color with no discernible current however. A few large tributaries entered the
river along this lower section, notably Billy Hawk Creek, Nulitna River, Tom
Cook Slough, and First Hills Slough. Scenery did not change appreciably even
though we could see the 3500' high Purcell Mountains, which laid some 20 miles
away to the north. Sandbars began to appear at regular intervals at large bends
along this lower section of river, which offered good camping sites. Wildlife
observation continued to be excellent. Other birdlife seen along the river
besides that previously mentioned includes ducks (most commonly seen were
wigeons), a variety of passerines, a large bank swallow colony, great gray owl,
great horned owl, and a hawk owl. Northern pike were caught mainly small creeks
and sloughs joined the river. The river provides good pike fishery. Only one
grayling was caught (along the lower river). We were on the river too early in
the season to ascertain the salmon fishery although gill nets were set at the
mouth of First Hills Slough and on the Koyukuk River (by local people) Two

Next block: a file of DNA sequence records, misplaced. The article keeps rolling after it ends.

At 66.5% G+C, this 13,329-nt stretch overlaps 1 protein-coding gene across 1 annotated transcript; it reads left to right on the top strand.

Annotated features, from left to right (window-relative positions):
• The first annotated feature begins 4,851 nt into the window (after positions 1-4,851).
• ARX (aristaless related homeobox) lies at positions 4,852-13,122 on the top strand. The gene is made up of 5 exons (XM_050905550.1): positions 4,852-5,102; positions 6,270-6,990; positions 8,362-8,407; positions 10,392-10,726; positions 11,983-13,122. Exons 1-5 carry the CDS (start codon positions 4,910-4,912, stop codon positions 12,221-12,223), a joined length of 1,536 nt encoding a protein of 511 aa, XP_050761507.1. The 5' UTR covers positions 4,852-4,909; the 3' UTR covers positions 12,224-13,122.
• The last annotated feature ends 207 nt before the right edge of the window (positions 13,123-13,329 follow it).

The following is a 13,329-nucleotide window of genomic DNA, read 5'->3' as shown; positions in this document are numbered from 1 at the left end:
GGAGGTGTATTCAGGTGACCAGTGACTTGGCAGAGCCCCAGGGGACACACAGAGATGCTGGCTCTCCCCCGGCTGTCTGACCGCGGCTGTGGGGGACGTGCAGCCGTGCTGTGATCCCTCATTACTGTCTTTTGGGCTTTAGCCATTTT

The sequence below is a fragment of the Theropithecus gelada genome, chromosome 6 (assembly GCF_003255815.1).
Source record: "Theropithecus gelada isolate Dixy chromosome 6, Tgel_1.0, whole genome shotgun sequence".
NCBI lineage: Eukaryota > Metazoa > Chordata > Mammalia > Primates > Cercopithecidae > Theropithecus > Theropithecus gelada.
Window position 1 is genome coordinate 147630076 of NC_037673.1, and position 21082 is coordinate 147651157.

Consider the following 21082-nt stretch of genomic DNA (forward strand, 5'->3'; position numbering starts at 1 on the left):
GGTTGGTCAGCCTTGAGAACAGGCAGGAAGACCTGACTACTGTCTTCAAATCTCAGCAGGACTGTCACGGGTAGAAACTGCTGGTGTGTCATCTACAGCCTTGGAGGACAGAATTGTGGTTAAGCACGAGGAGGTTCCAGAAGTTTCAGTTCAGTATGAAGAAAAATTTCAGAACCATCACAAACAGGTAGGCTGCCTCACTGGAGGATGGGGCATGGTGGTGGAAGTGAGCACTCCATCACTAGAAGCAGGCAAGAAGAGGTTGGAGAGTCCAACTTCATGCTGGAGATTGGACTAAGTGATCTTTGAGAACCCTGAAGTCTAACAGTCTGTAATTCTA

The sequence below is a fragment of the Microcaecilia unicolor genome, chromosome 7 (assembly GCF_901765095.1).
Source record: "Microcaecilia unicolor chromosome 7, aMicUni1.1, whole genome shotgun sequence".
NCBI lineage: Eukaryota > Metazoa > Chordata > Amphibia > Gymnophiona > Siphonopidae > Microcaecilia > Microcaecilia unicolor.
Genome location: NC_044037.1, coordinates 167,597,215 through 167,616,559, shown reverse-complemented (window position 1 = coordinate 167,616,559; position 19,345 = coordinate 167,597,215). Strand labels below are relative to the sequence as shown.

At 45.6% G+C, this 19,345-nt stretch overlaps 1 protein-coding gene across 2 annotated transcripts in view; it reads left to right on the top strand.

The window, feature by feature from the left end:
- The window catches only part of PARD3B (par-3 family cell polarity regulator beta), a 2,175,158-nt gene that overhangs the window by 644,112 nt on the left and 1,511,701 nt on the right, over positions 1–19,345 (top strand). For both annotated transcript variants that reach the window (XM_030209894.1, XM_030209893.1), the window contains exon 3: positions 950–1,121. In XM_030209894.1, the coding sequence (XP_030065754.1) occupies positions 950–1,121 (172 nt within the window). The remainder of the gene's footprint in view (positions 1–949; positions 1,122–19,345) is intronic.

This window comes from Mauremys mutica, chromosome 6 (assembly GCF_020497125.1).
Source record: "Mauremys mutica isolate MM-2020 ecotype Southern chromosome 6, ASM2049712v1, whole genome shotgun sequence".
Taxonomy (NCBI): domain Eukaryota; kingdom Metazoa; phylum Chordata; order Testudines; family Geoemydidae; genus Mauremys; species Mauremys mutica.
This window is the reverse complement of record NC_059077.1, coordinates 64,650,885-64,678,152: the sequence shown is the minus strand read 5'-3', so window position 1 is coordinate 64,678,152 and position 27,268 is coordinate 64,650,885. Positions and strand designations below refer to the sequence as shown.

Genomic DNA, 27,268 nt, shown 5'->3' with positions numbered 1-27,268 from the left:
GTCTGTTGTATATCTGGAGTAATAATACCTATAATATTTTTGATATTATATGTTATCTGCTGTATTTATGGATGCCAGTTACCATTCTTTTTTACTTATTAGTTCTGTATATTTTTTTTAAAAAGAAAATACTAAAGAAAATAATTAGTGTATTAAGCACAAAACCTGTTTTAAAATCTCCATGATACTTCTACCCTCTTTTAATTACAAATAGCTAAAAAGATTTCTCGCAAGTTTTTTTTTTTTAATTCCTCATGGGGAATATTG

cabins were seen, one belonging to Bobby Vent of Huslia at the mouth of the
Nulitna River and the other at the mouth of Tom Cook Slough.
We paddled into the village of Huslia on the Koyukuk River (the Huslia joins the
Koyukuk about seven miles upstream) late in the afternoon. We had enjoyed five
consecutive days of sunshine with temperatures in the +80' s with today being
the only exception with heavy rain and cooler temperatures. We spent the night
at the Native owned Bin Googa Lodge which was a new facility consisting of two
bedrooms with a single bed in each room and a one room office. It was about 1/2
mile from the river to the airstrip so we hired a local resident to haul our
gear in a pickup to the airstrip.
We flew from Huslia to Galena via Wien where Fran, Elliott, and Scott caught
another flight home. I stayed overnight at Galena AFB with a new crew who had
flown in to Galena to participate in the field inspection of the Selawik River
starting on June 19.
We covered the 110 mile long Huslia plus seven miles of the Koyukuk in six days
of steady, day after day, paddling. The only outstanding feature of the trip was
the wildlife, particularly the waterfowl. The Huslia River is Class I water with
the only hazard, if it can be called that, its slick muddy banks and bottom. It
offers an uneventful float trip probably any time of the summer except perhaps
in June when the geese are there. It is doubtful that even this is enough to
entice people to float the river for recreational purposes.
Complete river log
Huslia River [173 kb]
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Koyukuk River North Fork | Little Susitna River | Mulchatna River | Nigu Etivluk rivers | Noatak River | Nowitna River | Nuyakuk River | Porcupine River | Saganirktok River | Salmon River (Kobuk) | Selawik River | Sheenjek River | Squirrel River | Talachulitna River | Tlikakila River | Togiak River | Unalakleet River |